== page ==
By the time psychosis appears in someone with schizophrenia, biological changes associated with the illness may have already been present for years. A 2015 article by R.S. Kahn and I.E. Sommer in the journal Molecular Psychiatry describes some of these abnormalities and how treatments might better target them.
One such change is in brain volume. At the time of diagnosis, schizophrenia patients have a lower intracranial volume on average than healthy people. Brain growth stops around age 13, suggesting that reduced brain growth in people with schizophrenia occurs before that age.
At diagnosis, patients with schizophrenia show decrements in both white and grey matter in the brain. Grey matter volume tends to decrease further in these patients over time, while white matter volume remains stable or can even increase.
Overproduction of dopamine in the striatum is another abnormality seen in the brains of schizophrenia patients at the time of diagnosis.
Possibly years before the dopamine abnormalities are observed, underfunctioning of the NMDA receptor and low-grade brain inflammation occur. These may be linked to cognitive impairment and negative symptoms of schizophrenia such as social withdrawal or apathy, suggesting that there is an at-risk period before psychosis appears when these symptoms can be identified and addressed. Psychosocial treatments such as individual, group, or family psychotherapy and omega-3 fatty acid supplementation have both been shown to decrease the rate of conversion from early symptoms to full-blown psychosis.
Using antipsychotic drugs to treat the dopamine abnormalities is generally successful in patients in their first episode of schizophrenia. Use of atypical antipsychotics is associated with less brain volume loss than use of the older typical antipsychotics. Treatments to correct the NMDA receptor abnormalities and brain inflammation, however, are only modestly effective. (Though there are data to support the effectiveness of the antioxidant n-acetylcysteine (NAC) on negative symptoms compared to placebo.) Kahn and Sommer suggest that applying treatments when cognitive and social function begin to be impaired (rather than waiting until psychosis appears) could make them more effective.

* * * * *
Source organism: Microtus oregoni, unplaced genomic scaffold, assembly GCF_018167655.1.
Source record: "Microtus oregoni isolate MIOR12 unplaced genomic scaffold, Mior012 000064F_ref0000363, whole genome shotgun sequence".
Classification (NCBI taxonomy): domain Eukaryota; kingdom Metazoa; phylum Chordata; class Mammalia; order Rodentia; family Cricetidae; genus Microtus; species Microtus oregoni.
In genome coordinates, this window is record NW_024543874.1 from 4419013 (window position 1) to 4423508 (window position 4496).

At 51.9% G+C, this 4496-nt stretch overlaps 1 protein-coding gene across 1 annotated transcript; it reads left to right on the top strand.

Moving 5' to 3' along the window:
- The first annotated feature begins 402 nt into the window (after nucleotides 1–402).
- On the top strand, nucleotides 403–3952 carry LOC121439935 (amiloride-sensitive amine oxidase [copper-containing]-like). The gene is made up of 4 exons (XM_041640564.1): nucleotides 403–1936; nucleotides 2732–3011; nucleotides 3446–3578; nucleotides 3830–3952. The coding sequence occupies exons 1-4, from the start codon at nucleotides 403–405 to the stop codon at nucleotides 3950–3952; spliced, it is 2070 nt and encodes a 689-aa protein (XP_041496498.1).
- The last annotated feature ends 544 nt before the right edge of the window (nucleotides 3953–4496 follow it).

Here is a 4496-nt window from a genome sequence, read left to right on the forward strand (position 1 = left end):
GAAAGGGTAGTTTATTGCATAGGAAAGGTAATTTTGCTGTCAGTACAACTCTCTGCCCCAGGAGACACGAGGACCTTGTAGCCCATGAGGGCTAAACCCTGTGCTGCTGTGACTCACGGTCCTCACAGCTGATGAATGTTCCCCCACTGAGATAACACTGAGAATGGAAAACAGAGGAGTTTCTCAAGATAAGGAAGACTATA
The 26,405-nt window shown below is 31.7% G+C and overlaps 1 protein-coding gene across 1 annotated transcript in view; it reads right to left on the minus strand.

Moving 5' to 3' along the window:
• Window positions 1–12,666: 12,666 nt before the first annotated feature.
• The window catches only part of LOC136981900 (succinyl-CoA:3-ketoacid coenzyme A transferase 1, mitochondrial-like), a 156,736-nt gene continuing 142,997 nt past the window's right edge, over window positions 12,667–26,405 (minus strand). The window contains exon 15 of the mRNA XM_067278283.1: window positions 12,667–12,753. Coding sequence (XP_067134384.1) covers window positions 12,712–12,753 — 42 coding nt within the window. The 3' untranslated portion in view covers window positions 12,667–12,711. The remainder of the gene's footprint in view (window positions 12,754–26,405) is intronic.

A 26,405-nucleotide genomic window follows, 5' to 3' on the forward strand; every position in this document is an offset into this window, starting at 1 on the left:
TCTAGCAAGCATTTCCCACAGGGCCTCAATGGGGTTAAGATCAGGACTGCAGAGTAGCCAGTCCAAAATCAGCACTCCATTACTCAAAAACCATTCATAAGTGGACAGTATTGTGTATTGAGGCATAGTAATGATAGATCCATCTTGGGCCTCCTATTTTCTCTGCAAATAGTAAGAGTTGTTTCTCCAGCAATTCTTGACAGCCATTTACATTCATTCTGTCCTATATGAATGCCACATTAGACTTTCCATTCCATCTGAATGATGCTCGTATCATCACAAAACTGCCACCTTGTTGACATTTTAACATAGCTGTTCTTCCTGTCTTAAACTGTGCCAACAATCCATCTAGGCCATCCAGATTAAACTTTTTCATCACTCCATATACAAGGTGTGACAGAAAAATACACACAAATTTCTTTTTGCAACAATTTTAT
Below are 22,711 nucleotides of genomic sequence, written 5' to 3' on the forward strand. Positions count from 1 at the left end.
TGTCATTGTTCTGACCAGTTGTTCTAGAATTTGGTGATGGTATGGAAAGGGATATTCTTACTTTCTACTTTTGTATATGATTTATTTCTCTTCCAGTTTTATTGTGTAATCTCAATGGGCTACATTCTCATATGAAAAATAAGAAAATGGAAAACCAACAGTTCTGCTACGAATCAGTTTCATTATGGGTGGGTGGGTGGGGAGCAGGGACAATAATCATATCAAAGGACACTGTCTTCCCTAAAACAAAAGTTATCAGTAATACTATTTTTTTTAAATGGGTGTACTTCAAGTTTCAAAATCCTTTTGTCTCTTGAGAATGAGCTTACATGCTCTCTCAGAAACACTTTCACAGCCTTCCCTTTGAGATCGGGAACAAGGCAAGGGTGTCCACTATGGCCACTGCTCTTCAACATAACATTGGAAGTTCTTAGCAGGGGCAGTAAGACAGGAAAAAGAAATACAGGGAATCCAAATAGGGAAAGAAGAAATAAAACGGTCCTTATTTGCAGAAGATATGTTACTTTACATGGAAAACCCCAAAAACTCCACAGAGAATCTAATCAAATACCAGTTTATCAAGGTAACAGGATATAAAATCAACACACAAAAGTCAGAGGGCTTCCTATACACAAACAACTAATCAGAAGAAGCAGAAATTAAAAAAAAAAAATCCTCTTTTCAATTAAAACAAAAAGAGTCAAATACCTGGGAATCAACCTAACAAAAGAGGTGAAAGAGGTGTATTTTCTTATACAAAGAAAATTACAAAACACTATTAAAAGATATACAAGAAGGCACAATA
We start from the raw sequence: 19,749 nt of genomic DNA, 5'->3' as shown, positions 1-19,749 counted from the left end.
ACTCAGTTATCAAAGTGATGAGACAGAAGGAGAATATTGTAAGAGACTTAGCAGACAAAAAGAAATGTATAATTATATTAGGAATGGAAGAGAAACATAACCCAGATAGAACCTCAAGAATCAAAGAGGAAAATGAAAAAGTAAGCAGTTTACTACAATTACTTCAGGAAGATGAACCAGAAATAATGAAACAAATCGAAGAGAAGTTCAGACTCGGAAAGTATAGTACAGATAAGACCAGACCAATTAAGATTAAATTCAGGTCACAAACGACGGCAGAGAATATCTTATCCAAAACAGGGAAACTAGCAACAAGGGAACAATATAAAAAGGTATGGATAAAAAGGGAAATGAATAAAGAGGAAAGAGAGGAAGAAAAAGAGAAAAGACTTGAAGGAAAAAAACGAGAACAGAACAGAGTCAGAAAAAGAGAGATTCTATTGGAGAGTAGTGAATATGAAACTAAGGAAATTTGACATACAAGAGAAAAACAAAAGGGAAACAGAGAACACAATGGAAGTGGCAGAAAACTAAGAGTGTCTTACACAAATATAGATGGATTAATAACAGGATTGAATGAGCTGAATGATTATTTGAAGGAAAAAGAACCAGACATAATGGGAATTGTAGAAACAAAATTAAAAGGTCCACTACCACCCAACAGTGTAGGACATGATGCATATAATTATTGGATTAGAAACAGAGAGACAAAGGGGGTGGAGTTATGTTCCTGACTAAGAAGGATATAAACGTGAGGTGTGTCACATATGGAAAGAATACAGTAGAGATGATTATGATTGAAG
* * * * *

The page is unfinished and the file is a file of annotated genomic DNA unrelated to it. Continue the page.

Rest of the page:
The authors also suggest that more postmortem brain analyses, neuroimaging studies, animal studies, and studies of treatments’ effects on brain abnormalities are all needed to clarify the causes of the early brain changes that occur in schizophrenia and identify ways of treating and preventing them.
Certain drugs such as ketamine and memantine that work by blocking activity at the NMDA receptor for the excitatory neurotransmitter glutamate have antidepressant effects. D-cycloserine is a drug that has a related mechanism and is being studied as an antidepressant. At high doses the drug acts as an antagonist at the glycine site of the NMDA receptor, blocking glycine’s ability to facilitate glutamate transmission through the receptor.
Joshua Kantrowitz, a researcher at Columbia University, reported at a recent scientific meeting that the rapid-onset antidepressant effects of D-cycloserine could be maintained for eight weeks. Similar findings were published in the Archives of General Psychiatry in 2010 and were reported in another study by Uriel Heresco-Levy in a 2013 article in the Journal of Neuropsychopharmacology.
Glutamate is the major excitatory neurotransmitter in the brain and is important for the development of long-term memory. However, glutamate overactivity may contribute to depression. Decreasing this overactivity (with ketamine, memantine, or D-cycloserine) may produce antidepressant effects.